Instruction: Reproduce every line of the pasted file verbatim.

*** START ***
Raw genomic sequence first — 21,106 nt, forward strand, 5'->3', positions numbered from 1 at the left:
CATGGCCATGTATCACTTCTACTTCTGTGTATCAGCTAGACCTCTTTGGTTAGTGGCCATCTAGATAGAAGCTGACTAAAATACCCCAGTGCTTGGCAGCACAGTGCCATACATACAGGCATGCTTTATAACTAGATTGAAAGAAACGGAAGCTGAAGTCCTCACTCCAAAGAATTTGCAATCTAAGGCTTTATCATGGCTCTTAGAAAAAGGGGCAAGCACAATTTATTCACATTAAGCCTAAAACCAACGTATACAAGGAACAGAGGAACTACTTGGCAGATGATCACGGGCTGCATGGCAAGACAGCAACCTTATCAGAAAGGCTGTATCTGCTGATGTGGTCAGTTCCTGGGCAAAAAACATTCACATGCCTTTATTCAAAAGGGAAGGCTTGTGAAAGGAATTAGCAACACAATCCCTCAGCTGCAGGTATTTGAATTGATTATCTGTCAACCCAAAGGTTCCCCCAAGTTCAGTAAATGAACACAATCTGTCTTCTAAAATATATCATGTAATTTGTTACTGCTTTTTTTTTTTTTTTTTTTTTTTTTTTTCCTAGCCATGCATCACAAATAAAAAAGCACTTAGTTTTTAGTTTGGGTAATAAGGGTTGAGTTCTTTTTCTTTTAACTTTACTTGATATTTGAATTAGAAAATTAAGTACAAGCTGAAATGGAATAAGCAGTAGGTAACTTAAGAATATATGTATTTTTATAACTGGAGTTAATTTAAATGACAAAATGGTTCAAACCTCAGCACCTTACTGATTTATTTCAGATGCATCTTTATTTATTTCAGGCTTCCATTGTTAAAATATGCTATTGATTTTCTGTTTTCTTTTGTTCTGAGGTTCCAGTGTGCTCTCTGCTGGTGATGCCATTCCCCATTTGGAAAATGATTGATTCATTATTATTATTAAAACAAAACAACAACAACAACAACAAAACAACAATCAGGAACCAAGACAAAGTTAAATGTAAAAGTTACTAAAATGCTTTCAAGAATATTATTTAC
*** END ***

Raw genomic sequence first — 21,106 nt, forward strand, 5'->3', positions numbered from 1 at the left:
CATGGCCATGTATCACTTCTACTTCTGTGTATCAGCTAGACCTCTTTGGTTAGTGGCCATCTAGATAGAAGCTGACTAAAATACCCCAGTGCTTGGCAGCACAGTGCCATACATACAGGCATGCTTTATAACTAGATTGAAAGAAACGGAAGCTGAAGTCCTCACTCCAAAGAATTTGCAATCTAAGGCTTTATCATGGCTCTTAGAAAAAGGGGCAAGCACAATTTATTCACATTAAGCCTAAAACCAACGTATACAAGGAACAGAGGAACTACTTGGCAGATGATCACGGGCTGCATGGCAAGACAGCAACCTTATCAGAAAGGCTGTATCTGCTGATGTGGTCAGTTCCTGGGCAAAAAACATTCACATGCCTTTATTCAAAAGGGAAGGCTTGTGAAAGGAATTAGCAACACAATCCCTCAGCTGCAGGTATTTGAATTGATTATCTGTCAACCCAAAGGTTCCCCCAAGTTCAGTAAATGAACACAATCTGTCTTCTAAAATATATCATGTAATTTGTTACTGCTTTTTTTTTTTTTTTTTTTTTTTTTTTTCCTAGCCATGCATCACAAATAAAAAAGCACTTAGTTTTTAGTTTGGGTAATAAGGGTTGAGTTCTTTTTCTTTTAACTTTACTTGATATTTGAATTAGAAAATTAAGTACAAGCTGAAATGGAATAAGCAGTAGGTAACTTAAGAATATATGTATTTTTATAACTGGAGTTAATTTAAATGACAAAATGGTTCAAACCTCAGCACCTTACTGATTTATTTCAGATGCATCTTTATTTATTTCAGGCTTCCATTGTTAAAATATGCTATTGATTTTCTGTTTTCTTTTGTTCTGAGGTTCCAGTGTGCTCTCTGCTGGTGATGCCATTCCCCATTTGGAAAATGATTGATTCATTATTATTATTAAAACAAAACAACAACAACAACAACAAAACAACAATCAGGAACCAAGACAAAGTTAAATGTAAAAGTTACTAAAATGCTTTCAAGAATATTATTTAC